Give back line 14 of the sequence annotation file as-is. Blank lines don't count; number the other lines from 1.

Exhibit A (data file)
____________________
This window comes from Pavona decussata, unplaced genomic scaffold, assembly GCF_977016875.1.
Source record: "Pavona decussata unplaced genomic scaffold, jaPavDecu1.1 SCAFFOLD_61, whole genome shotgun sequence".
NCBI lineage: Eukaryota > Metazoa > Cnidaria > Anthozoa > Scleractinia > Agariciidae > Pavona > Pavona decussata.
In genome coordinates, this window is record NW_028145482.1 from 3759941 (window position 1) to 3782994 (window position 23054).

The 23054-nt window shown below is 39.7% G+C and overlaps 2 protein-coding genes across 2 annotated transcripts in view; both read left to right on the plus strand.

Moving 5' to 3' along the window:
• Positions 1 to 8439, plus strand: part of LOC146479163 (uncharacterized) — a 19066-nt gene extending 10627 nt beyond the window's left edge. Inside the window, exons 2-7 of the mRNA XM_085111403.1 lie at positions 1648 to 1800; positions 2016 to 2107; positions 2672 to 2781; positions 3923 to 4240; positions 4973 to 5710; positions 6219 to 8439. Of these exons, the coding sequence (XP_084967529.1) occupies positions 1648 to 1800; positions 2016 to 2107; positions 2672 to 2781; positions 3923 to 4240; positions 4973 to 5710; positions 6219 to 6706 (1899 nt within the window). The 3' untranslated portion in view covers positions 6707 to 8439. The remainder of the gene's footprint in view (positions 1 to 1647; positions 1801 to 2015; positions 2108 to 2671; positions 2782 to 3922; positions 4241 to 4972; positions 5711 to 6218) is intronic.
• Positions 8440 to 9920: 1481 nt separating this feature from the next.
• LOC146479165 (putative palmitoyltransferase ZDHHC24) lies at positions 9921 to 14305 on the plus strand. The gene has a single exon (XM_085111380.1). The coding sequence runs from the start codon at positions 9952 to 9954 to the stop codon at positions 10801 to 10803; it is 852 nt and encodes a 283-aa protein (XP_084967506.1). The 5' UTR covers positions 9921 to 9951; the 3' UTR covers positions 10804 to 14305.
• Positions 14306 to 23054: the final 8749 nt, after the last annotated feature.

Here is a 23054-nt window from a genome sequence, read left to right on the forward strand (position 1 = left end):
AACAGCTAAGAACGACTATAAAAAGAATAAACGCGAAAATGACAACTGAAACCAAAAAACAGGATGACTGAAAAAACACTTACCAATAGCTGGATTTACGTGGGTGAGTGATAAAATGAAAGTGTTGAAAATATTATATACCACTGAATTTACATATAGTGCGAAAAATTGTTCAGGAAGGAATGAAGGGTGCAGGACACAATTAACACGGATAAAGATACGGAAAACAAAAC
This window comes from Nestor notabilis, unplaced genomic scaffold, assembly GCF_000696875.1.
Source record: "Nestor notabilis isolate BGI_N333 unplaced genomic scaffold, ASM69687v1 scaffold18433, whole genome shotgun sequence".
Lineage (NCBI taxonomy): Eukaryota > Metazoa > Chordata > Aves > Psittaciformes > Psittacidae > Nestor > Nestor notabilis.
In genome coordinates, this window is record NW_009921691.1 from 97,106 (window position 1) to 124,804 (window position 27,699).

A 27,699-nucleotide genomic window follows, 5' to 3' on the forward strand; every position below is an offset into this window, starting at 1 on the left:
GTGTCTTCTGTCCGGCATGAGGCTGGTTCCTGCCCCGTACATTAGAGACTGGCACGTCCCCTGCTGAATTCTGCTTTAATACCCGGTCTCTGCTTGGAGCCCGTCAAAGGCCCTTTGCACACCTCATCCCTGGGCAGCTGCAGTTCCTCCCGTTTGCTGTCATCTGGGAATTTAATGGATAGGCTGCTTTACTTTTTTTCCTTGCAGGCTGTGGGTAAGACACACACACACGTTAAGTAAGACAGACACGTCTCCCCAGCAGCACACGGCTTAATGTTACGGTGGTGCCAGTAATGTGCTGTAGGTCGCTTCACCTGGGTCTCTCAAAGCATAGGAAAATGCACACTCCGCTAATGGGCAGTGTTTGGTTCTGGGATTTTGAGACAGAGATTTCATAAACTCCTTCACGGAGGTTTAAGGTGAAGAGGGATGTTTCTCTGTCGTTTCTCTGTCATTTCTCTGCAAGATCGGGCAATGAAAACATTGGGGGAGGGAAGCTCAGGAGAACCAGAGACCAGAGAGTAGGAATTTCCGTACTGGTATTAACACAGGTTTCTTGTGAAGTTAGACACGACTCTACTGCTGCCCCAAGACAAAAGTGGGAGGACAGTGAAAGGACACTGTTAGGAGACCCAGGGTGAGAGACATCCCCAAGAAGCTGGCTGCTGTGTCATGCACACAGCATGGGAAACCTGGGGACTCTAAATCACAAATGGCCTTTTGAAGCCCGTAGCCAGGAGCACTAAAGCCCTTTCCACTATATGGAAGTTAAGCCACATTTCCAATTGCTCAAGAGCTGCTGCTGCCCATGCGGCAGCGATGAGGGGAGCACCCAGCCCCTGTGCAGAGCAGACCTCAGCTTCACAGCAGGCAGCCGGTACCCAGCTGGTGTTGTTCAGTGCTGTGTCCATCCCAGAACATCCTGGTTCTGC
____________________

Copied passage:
Source record: "Nestor notabilis isolate BGI_N333 unplaced genomic scaffold, ASM69687v1 scaffold18433, whole genome shotgun sequence".